Michael Ward v Associated Newspapers Ltd

JurisdictionEngland & Wales
CourtQueen's Bench Division
JudgeMr Justice Nicklin
Judgment Date05 October 2020
Neutral Citation[2020] EWHC 2797 (QB)
Date05 October 2020
Docket NumberClaim No. QB-2019-003661

[2020] EWHC 2797 (QB)




Royal Courts of Justice


London, WC2A 2LL


Mr Justice Nicklin

(By Telephone Hearing)

Claim No. QB-2019-003661

Michael Ward
(1) Associated Newspapers Limited
(2) Mail on Sunday

THE CLAIMANT appeared in Person.

Ms C. Evans QC and Ms C. Hamer (instructed by Reynolds Porter Chamberlain LLP) appeared on behalf of Defendants.

This Transcript is Crown Copyright. It may not be reproduced in whole or in part other than in accordance with relevant licence or with the express consent of the Authority. All rights are reserved

Mr Justice Nicklin

This is a claim for libel and malicious falsehood. It was commenced by Claim Form dated 16 October 2019 and attached Particulars of Claim. The Claimant is Michael Ward. He complains of a statement published on the website Byline.com on 5 March 2019 (“the Byline Article”). Mr Ward has sued two Defendants, but the Second Defendant is the title of a newspaper published by the First Defendant (“the Defendant”).


The Byline Article was a report of a claim for judicial review that had been brought against the Secretary of State for Digital, Culture, Media & Sport, challenging the government's decision not to proceed with Part 2 of the Leveson Inquiry. On 13 February 2019, May J refused the Claimant permission to bring his claim for judicial review: [2019] EWHC 3493 (Admin). Reference should be made to that decision to understand the claim brought by the Claimant, but it is fair to record, as May J did, that the substantial issue raised in his application for judicial review, that of substantive legitimate expectation, had effectively been decided by the earlier case of R (Jefferies) v The Secretary of State for the Home Department [2018] EWHC 3239 (Admin).


The Byline Article was published in the following terms with paragraph numbers added in square brackets.

Mail on Sunday Journalists Accused of Burgling House and Bribing Witnesses, High Court Hears

Ex-Mail on Sunday Finance Editor Lawrence Lever allegedly stole businessman's documents. Alleged victim Michael Ward later convicted of Fraud. But he claims Ex-Mail on Sunday City Editor Clive Wolman allegedly paid prosecution witnesses to lie. Mail on Sunday say allegations have ‘no merit.’

[1] The Mail on Sunday newspaper was involved in a conspiracy to pervert the course of justice, the High Court has heard.

[2] One of its journalists was accused of burgling a Belgravia property to steal documents for a story — and then bribing a prosecution witness.

[3] Another editor was alleged to have paid money in a bid to get a witness to lie under oath.

[4] The allegations were made by former businessman Michael Ward, who is campaigning to get the second part of the Leveson Inquiry reinstated.

[5] Mr. Ward said that the Mail on Sunday illegally targeted him in a plot to undermine libel proceedings which he had launched against the Rothermere-owned paper.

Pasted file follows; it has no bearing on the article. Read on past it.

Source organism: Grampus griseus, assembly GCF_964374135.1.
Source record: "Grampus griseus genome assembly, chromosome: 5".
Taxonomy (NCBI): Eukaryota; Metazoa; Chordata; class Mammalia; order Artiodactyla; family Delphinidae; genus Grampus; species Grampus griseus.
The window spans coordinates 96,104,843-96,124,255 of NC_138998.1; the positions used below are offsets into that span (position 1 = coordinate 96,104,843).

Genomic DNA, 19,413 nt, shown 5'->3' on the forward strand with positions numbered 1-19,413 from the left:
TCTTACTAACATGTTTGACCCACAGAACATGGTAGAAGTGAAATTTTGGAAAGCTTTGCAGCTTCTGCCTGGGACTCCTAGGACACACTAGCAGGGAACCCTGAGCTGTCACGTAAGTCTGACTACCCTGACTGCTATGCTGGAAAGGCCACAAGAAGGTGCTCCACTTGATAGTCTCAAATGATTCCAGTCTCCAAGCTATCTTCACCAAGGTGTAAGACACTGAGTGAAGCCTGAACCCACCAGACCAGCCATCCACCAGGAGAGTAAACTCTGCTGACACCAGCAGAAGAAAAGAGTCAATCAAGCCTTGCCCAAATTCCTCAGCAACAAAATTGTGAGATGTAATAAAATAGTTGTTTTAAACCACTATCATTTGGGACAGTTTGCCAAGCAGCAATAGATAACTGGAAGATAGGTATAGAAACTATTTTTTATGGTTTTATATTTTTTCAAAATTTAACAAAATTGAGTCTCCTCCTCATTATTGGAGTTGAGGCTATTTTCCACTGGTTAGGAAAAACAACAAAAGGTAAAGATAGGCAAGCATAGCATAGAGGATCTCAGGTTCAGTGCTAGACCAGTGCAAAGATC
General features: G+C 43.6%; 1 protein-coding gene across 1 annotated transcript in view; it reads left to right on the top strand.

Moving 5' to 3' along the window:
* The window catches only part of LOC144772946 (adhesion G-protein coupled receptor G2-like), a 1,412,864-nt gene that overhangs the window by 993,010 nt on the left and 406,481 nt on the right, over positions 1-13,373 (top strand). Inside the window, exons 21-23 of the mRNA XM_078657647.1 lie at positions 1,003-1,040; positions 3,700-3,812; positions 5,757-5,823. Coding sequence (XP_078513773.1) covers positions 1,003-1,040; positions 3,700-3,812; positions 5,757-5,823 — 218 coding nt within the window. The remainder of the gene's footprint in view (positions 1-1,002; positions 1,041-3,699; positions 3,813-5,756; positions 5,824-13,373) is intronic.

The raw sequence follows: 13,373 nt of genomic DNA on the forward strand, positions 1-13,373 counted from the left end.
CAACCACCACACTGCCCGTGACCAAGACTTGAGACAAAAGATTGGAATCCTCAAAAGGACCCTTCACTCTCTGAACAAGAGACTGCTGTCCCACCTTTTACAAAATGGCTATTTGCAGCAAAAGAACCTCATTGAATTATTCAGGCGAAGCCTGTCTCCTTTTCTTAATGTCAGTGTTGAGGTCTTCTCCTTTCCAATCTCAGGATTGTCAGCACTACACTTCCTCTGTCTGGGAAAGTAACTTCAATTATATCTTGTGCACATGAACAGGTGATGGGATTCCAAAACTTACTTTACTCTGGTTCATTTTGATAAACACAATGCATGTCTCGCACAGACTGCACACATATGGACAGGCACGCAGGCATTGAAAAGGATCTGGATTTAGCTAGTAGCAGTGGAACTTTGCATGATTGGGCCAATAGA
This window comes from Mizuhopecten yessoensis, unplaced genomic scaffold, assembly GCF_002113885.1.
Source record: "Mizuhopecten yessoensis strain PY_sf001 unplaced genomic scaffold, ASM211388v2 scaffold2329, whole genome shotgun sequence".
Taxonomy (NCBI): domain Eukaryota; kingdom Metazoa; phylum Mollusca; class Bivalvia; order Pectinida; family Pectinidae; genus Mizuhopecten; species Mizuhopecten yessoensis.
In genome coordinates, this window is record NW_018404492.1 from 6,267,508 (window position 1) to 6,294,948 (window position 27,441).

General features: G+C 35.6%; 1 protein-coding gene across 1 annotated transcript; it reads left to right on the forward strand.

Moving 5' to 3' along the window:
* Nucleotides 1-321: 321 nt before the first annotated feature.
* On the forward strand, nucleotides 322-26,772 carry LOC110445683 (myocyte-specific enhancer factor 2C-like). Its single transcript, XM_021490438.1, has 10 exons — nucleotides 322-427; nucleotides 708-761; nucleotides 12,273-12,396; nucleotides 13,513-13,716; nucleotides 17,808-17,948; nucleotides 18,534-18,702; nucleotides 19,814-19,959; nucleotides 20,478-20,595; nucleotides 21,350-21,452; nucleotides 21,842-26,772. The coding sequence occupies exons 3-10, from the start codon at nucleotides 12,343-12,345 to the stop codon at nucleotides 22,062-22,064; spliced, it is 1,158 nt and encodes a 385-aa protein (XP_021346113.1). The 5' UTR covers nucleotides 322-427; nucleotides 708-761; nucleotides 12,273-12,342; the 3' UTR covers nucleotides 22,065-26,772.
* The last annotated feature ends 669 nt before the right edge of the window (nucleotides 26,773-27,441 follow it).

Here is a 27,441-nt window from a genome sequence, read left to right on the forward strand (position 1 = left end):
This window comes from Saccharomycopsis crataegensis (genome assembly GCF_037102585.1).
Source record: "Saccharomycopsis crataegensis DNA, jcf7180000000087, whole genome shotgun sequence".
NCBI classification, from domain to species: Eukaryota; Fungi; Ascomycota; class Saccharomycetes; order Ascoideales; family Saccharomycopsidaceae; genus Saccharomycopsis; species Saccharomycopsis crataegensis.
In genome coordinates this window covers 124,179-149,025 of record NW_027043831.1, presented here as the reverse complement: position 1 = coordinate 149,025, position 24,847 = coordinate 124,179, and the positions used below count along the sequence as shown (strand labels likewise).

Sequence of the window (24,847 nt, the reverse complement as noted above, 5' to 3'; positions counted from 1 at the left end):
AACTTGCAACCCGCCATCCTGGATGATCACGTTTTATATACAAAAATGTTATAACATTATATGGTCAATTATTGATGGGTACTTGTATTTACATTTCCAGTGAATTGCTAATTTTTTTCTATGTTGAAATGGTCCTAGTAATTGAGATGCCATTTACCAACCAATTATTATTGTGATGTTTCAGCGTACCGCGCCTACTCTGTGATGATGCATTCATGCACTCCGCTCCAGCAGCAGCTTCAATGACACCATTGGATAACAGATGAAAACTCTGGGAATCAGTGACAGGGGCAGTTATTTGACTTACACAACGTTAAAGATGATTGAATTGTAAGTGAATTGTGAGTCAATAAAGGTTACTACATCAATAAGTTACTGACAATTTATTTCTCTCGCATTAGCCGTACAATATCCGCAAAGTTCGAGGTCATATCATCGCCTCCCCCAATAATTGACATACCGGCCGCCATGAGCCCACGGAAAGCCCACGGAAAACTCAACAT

[6] A spokesman for the Mail on Sunday said Mr. Ward's claims had no merit, and had been officially rejected by two criminal courts, and separately by an official body.

[7] Leveson Part 2 was cancelled by the government one year ago, in March last year.

[8] However, last month on Wednesday February 13th Mr. Ward asked the High Court for permission to Judicially Review the decision taken by the Secretary of State for Digital, Culture, Media and Sport.

[9] The judge in the hearing, The Hon. Mrs Justice May, refused him permission to take his case forward, but not before Mr. Ward had outlined a series of extraordinary allegations which he claimed amounted to ‘serious press abuse’ which then led to a criminal ‘miscarriage of justice’ which in turn ‘destroyed his career.’

[10] The story started in 1987 when Mr. Ward, a Cambridge university graduate, founded a company called European Leisure.

[11] Between May and July 1991, he said that the Mail on Sunday published a series of articles alleging that he'd been involved in financial misconduct, promising Mr. Ward, who had become Chairman of the company, to sue publishers Associated News for libel.

[12] After reading the articles, Mr. Ward said that in July 1991, the Department of Trade and Industry (DTI) commenced an inquiry into share dealings, followed by a Serious Fraud Office (SFO) probe nine months later.

[13] Mr Ward told the court that while he was preparing his defence, the then Mail on Sunday's Finance Editor Lawrence Lever got into his house in Chester Square, Belgravia, and stole his files.

[14] In a legal document presented to the court, Mr Ward — who was arguing his own case in the Queen's Bench Division — wrote:

[a] ‘From the earliest days of the SFO investigation, the claimant (Mr. Ward) started to discover evidence of serious criminal and other misconduct being perpetrated by the Mail on Sunday in the shadows of the SFO investigation.

[b] ‘The newspaper was corrupting the SFO investigation in order to ensure the claimant was charged and convicted and, thereby, escape the writs for libel which the claimant had launched.

[c] ‘For example, the claimant's defence documents, including private business and personal records upon which the claimant was intending to rely in the proceedings, were stolen and destroyed by the newspaper.’